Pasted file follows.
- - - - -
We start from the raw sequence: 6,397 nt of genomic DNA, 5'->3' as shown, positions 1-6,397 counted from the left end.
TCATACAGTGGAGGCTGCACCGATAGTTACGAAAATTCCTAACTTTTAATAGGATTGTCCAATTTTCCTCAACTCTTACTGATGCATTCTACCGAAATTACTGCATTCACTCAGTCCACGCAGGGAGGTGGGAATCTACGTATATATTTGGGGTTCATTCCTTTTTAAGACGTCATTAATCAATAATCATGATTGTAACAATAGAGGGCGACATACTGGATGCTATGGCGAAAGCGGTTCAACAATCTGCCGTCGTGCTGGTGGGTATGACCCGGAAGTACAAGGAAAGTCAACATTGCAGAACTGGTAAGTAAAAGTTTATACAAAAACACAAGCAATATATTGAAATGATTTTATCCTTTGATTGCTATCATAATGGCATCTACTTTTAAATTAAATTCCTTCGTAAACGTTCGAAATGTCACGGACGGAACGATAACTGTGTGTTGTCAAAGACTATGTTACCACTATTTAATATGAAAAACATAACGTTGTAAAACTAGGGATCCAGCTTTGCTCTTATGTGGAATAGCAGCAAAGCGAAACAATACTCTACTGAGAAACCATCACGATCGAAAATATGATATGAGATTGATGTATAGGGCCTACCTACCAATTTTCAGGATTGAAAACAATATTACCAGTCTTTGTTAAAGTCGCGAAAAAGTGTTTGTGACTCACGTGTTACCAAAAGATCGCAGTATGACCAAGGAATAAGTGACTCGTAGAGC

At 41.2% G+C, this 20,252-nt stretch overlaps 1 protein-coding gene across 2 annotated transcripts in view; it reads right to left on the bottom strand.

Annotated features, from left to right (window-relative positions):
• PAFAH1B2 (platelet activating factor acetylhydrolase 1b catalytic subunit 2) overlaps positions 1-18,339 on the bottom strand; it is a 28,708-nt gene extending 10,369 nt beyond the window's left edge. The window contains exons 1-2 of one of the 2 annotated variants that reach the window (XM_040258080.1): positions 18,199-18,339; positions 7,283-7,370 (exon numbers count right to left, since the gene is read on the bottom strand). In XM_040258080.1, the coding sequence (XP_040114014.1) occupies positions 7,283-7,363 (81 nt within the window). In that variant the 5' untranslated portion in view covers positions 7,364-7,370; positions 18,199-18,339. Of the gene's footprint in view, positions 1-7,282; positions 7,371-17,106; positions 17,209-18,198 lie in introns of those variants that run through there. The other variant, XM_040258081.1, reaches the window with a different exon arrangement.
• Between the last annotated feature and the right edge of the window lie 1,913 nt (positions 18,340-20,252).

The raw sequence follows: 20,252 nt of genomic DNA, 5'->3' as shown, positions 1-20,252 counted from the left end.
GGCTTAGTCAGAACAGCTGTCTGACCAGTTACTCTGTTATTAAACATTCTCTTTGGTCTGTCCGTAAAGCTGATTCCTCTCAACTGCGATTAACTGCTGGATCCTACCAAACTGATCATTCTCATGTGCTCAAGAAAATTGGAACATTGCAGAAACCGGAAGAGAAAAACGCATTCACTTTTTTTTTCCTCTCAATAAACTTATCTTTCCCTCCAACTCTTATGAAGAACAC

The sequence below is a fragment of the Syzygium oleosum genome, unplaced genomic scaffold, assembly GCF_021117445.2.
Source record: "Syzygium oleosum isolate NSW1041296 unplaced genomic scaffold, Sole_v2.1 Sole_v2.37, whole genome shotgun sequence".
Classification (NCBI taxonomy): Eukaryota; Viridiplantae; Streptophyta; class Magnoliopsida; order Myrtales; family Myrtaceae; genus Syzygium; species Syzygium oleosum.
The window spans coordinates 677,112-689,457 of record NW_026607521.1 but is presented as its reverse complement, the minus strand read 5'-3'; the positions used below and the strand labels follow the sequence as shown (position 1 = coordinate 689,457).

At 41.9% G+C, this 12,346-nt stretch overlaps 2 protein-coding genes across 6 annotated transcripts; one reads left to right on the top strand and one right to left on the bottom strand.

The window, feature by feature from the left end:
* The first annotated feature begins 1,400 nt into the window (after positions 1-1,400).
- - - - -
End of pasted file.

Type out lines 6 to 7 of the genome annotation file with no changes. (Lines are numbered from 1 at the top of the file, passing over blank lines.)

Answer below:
• Between the last annotated feature and the right edge of the window lie 1,913 nt (positions 18,340-20,252).

The raw sequence follows: 20,252 nt of genomic DNA, 5'->3' as shown, positions 1-20,252 counted from the left end.